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Lance Craig Carlson

Died: August 3, 2002

Lance Craig Carlson, who died of a heart attack on August 3, 2002, started Yale with the Class of ’65, but graduated in 1966, attending part of a year at Canisius College. He lived in Trumbull and was a member of Dwight Hall and Phi Gamma Delta as well as the Yale Guides, Yale Literary Magazine, and Political Union. Lance was always going in a slightly different direction from the rest of us. One of his friends called him “the bottle rocket” — taking off in a trail of sparks never sure which way he would go. Another friend remembers him as “a feisty little guy of remarkable kindness; I spent a wonderful summer on his family’s ranch near Rawlins, Wyoming.” His son, Oliver Rizzi-Carlson, has a photo of Lance taken at Yale in which he’s popping out of the door to his room. The caption says, “Eu, Yuppie Scum…Oh, wait a minute, that’s me.”

After he graduated, Lance managed the law firm of the flamboyant Melvin Belli. He attended Hastings College of Law but dropped out one credit short of his degree. Lance was more interested in business ventures, such as satellite radio (long before it was an established enterprise), and was more interested in his friends than in making money. In fact, Oliver says his father’s friends frequently made more from Lance’s ventures than he did.

Lance’s apartment on Russian Hill in San Francisco was known as the club house. Friends could go there anytime just “to turn the music up and watch the fog roll in.”

There was a cipher lock on the apartment’s door and all his friends knew the code. “What was inside to steal except a good time?” He was married twice, both times briefly. “High speed engines don’t run on faithfulness,” a friend said. Lance met an Italian woman during a summer in Tuscany in the early 1970s. Ten years later, she was in San Francisco and found Lance. She became pregnant with Oliver and returned to Italy to have the baby. They never married and lived most of their lives apart, but they had Oliver, who has made a career in peace education, to show for it.

In 1993 Lance moved to Costa Rica where he lived in a broken-down villa on the edge of the jungle. His mother said the only thing the house lacked was a bulldozer. He replied, “Look at this house. Look at that view. . . I’ll meet people.”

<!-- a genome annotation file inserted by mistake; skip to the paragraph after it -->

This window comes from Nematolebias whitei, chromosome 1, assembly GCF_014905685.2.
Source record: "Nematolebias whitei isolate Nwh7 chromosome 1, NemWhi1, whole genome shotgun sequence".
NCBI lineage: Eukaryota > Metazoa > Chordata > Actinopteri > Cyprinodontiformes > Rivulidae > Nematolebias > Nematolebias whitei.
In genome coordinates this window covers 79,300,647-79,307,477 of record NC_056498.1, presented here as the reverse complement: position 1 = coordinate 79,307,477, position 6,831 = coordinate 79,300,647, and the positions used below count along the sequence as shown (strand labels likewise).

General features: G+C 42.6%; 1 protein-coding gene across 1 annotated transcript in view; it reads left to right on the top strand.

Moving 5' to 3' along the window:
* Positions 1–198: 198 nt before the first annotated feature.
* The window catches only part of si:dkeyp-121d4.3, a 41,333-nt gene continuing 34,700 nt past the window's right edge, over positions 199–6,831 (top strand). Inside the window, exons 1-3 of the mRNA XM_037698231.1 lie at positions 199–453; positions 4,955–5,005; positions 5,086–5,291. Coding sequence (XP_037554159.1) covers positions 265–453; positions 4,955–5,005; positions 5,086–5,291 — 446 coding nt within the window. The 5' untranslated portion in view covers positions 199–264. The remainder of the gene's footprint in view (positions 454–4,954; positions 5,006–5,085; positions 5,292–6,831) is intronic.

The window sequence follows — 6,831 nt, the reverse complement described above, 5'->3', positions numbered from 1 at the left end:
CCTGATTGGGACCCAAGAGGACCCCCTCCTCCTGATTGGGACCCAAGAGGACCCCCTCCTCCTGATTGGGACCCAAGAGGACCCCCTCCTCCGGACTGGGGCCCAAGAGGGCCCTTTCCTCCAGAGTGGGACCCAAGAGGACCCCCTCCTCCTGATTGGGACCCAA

He started Ticonet, the country’s first private Internet service provider. Today Ticonet is well-established, offering web hosting and design, but in 1993 the Costa Rican government held the monopoly on internet service. By the time the government relinquished that monopoly in 2002, Lance was moving back to San Francisco.

Lance’s mother died, and he took Oliver on a road trip through the Southwest to spread her ashes. Among other places, they went to a cemetery in Santa Fe where Lance’s ancestors, dating back to the first representative in Congress from the New Mexico Territory, were buried. Oliver had lived with his father as a small child, but there were large parts of Lance’s life about which his son knew nothing. On that trip, Oliver says, “Right before leaving us, he left me all these clues.”

Robert Smith remembers:
The passing of Lance Carlson, classmate and spookmate of mine, caused an uproar on the internet in 2002. He had so strongly affected so many people in his tragically shortened life that the outpouring of tributes and testimonials from those who knew and loved him was truly remarkable. Though I had lost track of Lance after Yale, I was amazed, but not surprised, to learn how many lives he had touched.

Unfortunately for me, I only got to know Lance in senior year — we had been tapped by the same underground. He was so enthusiastic, fun and positive that you couldn’t NOT be his friend. With Saybrook and Trumbull just across the street, we were neighbors. We had many adventures that year while dating two best friends from Aggie Maggie. The fact that I didn’t graduate on time was not Lance’s fault; but it meant I would need a car in order to stay in the east. Lance was kind enough to sell me his 1961 Ford Falcon with expired California plates. (He said they had never noticed that in New England.) Would you buy a car from Lance Carlson? Of course you would; and, like me, you would probably do just about anything else for him, too. He was that special.